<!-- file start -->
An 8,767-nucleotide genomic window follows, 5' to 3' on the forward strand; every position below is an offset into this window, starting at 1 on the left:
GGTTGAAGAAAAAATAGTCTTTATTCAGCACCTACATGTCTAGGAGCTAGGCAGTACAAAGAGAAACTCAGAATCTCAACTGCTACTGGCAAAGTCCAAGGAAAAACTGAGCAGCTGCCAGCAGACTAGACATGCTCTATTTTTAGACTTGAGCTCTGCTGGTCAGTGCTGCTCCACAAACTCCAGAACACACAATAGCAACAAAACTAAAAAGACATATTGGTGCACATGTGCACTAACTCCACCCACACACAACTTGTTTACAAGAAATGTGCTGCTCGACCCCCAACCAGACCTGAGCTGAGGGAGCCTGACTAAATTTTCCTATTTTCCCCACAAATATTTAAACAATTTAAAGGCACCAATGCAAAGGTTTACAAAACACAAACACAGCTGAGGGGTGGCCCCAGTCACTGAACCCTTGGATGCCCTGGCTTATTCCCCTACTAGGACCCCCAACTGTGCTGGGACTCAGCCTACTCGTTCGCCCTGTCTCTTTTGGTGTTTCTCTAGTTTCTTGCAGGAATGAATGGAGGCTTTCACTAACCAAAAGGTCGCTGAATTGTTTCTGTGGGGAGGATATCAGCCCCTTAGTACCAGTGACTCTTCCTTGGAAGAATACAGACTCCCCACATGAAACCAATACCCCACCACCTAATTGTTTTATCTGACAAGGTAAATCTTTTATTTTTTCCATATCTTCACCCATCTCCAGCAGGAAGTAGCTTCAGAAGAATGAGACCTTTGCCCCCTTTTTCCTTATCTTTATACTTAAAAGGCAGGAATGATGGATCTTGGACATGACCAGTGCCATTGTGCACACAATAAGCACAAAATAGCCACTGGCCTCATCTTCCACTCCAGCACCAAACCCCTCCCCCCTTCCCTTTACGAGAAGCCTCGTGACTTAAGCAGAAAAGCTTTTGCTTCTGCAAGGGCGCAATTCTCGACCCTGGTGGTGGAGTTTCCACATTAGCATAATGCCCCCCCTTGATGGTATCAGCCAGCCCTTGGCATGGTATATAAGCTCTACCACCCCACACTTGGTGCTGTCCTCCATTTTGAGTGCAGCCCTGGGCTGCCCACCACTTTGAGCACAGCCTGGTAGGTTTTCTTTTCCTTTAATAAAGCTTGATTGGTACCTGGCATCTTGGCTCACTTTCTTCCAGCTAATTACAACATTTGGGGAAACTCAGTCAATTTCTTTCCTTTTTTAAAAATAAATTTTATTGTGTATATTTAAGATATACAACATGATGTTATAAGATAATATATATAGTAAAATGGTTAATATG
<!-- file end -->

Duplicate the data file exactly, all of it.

An 8,767-nucleotide genomic window follows, 5' to 3' on the forward strand; every position below is an offset into this window, starting at 1 on the left:
GGTTGAAGAAAAAATAGTCTTTATTCAGCACCTACATGTCTAGGAGCTAGGCAGTACAAAGAGAAACTCAGAATCTCAACTGCTACTGGCAAAGTCCAAGGAAAAACTGAGCAGCTGCCAGCAGACTAGACATGCTCTATTTTTAGACTTGAGCTCTGCTGGTCAGTGCTGCTCCACAAACTCCAGAACACACAATAGCAACAAAACTAAAAAGACATATTGGTGCACATGTGCACTAACTCCACCCACACACAACTTGTTTACAAGAAATGTGCTGCTCGACCCCCAACCAGACCTGAGCTGAGGGAGCCTGACTAAATTTTCCTATTTTCCCCACAAATATTTAAACAATTTAAAGGCACCAATGCAAAGGTTTACAAAACACAAACACAGCTGAGGGGTGGCCCCAGTCACTGAACCCTTGGATGCCCTGGCTTATTCCCCTACTAGGACCCCCAACTGTGCTGGGACTCAGCCTACTCGTTCGCCCTGTCTCTTTTGGTGTTTCTCTAGTTTCTTGCAGGAATGAATGGAGGCTTTCACTAACCAAAAGGTCGCTGAATTGTTTCTGTGGGGAGGATATCAGCCCCTTAGTACCAGTGACTCTTCCTTGGAAGAATACAGACTCCCCACATGAAACCAATACCCCACCACCTAATTGTTTTATCTGACAAGGTAAATCTTTTATTTTTTCCATATCTTCACCCATCTCCAGCAGGAAGTAGCTTCAGAAGAATGAGACCTTTGCCCCCTTTTTCCTTATCTTTATACTTAAAAGGCAGGAATGATGGATCTTGGACATGACCAGTGCCATTGTGCACACAATAAGCACAAAATAGCCACTGGCCTCATCTTCCACTCCAGCACCAAACCCCTCCCCCCTTCCCTTTACGAGAAGCCTCGTGACTTAAGCAGAAAAGCTTTTGCTTCTGCAAGGGCGCAATTCTCGACCCTGGTGGTGGAGTTTCCACATTAGCATAATGCCCCCCCTTGATGGTATCAGCCAGCCCTTGGCATGGTATATAAGCTCTACCACCCCACACTTGGTGCTGTCCTCCATTTTGAGTGCAGCCCTGGGCTGCCCACCACTTTGAGCACAGCCTGGTAGGTTTTCTTTTCCTTTAATAAAGCTTGATTGGTACCTGGCATCTTGGCTCACTTTCTTCCAGCTAATTACAACATTTGGGGAAACTCAGTCAATTTCTTTCCTTTTTTAAAAATAAATTTTATTGTGTATATTTAAGATATACAACATGATGTTATAAGATAATATATATAGTAAAATGGTTAATATG